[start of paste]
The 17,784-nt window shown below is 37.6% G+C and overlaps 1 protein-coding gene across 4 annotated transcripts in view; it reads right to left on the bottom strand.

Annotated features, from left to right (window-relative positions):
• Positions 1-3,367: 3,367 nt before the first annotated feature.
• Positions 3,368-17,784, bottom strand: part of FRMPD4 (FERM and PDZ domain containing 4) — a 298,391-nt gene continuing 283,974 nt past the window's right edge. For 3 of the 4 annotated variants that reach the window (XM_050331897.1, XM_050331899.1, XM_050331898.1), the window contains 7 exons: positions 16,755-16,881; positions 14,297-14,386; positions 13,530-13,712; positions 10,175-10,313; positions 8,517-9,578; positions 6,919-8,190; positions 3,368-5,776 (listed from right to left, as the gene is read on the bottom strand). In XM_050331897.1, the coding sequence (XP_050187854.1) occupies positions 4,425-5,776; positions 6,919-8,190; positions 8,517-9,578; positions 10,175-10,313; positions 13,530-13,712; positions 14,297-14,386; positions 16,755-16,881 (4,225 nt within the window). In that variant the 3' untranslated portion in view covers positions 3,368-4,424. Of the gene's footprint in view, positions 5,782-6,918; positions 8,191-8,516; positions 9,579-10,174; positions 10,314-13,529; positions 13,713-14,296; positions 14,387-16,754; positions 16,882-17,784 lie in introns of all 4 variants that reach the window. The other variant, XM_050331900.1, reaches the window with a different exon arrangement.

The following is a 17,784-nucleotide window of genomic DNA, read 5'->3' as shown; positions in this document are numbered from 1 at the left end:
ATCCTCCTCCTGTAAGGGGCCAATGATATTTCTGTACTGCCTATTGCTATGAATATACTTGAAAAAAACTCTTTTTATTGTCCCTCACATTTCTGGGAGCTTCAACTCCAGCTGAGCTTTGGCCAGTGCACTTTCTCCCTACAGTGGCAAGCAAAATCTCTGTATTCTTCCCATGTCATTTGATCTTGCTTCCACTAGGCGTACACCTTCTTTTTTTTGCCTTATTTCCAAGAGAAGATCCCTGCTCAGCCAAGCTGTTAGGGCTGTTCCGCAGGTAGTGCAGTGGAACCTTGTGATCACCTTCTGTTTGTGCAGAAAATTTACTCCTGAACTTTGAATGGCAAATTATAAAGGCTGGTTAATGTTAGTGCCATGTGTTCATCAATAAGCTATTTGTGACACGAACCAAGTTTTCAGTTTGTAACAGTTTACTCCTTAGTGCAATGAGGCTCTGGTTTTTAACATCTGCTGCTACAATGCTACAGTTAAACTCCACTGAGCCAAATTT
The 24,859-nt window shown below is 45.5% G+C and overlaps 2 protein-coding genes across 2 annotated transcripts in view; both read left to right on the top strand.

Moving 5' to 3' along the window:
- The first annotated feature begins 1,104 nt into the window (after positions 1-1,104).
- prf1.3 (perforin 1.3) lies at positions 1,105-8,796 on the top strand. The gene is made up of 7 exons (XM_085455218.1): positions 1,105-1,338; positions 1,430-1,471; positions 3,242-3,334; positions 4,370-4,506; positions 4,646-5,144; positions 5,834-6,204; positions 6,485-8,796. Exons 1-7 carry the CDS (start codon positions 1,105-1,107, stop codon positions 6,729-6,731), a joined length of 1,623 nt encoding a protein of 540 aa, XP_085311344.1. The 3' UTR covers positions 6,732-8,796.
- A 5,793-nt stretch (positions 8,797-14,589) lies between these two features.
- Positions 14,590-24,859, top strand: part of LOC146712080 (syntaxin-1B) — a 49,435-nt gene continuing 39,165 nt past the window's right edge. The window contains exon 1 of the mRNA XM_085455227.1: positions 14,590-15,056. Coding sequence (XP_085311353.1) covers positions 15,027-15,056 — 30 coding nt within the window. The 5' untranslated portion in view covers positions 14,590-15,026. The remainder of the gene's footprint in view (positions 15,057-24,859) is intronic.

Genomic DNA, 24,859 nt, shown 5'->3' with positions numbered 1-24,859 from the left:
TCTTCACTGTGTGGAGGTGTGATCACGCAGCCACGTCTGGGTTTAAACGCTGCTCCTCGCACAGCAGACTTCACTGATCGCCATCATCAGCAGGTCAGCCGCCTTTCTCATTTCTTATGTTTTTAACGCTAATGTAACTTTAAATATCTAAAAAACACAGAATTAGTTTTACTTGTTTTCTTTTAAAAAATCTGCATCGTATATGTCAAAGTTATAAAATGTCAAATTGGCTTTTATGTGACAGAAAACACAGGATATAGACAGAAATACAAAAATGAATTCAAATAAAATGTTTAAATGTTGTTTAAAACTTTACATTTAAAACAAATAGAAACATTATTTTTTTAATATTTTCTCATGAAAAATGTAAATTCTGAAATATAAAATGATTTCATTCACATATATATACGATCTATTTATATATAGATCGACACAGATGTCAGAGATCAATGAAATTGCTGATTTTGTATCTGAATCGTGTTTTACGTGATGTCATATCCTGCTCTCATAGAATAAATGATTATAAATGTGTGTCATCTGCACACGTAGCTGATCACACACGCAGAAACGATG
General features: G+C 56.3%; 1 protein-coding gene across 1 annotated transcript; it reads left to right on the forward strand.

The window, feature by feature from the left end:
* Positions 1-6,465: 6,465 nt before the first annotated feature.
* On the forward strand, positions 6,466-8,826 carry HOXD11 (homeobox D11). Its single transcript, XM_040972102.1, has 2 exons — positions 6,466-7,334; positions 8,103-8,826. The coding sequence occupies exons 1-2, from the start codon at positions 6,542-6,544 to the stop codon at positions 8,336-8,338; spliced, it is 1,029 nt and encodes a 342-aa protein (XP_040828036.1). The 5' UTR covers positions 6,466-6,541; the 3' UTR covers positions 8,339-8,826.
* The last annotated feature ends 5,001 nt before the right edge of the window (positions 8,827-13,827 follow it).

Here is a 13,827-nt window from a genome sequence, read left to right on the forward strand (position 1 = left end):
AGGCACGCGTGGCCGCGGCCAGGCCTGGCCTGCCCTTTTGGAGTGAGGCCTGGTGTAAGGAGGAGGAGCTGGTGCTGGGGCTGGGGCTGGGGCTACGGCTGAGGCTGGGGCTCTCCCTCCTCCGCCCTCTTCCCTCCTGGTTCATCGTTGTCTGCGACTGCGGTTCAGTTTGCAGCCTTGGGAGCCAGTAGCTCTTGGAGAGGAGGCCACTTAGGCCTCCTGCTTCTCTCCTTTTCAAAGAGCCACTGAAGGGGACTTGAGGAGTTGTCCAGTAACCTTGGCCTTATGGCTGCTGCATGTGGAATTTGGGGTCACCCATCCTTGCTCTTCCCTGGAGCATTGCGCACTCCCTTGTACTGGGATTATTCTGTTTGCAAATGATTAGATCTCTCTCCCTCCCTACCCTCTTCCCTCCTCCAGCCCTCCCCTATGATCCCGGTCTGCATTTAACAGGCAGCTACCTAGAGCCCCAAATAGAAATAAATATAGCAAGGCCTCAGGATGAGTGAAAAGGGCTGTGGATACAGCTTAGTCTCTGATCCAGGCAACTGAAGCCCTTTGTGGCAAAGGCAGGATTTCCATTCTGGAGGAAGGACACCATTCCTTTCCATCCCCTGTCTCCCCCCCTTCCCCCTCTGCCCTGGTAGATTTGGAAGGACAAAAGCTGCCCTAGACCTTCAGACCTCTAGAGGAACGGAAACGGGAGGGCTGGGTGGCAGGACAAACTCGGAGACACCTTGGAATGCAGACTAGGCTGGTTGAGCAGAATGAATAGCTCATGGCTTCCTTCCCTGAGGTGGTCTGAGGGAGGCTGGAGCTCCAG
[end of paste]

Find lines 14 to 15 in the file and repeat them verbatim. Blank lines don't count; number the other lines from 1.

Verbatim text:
TCTTCACTGTGTGGAGGTGTGATCACGCAGCCACGTCTGGGTTTAAACGCTGCTCCTCGCACAGCAGACTTCACTGATCGCCATCATCAGCAGGTCAGCCGCCTTTCTCATTTCTTATGTTTTTAACGCTAATGTAACTTTAAATATCTAAAAAACACAGAATTAGTTTTACTTGTTTTCTTTTAAAAAATCTGCATCGTATATGTCAAAGTTATAAAATGTCAAATTGGCTTTTATGTGACAGAAAACACAGGATATAGACAGAAATACAAAAATGAATTCAAATAAAATGTTTAAATGTTGTTTAAAACTTTACATTTAAAACAAATAGAAACATTATTTTTTTAATATTTTCTCATGAAAAATGTAAATTCTGAAATATAAAATGATTTCATTCACATATATATACGATCTATTTATATATAGATCGACACAGATGTCAGAGATCAATGAAATTGCTGATTTTGTATCTGAATCGTGTTTTACGTGATGTCATATCCTGCTCTCATAGAATAAATGATTATAAATGTGTGTCATCTGCACACGTAGCTGATCACACACGCAGAAACGATG
General features: G+C 56.3%; 1 protein-coding gene across 1 annotated transcript; it reads left to right on the forward strand.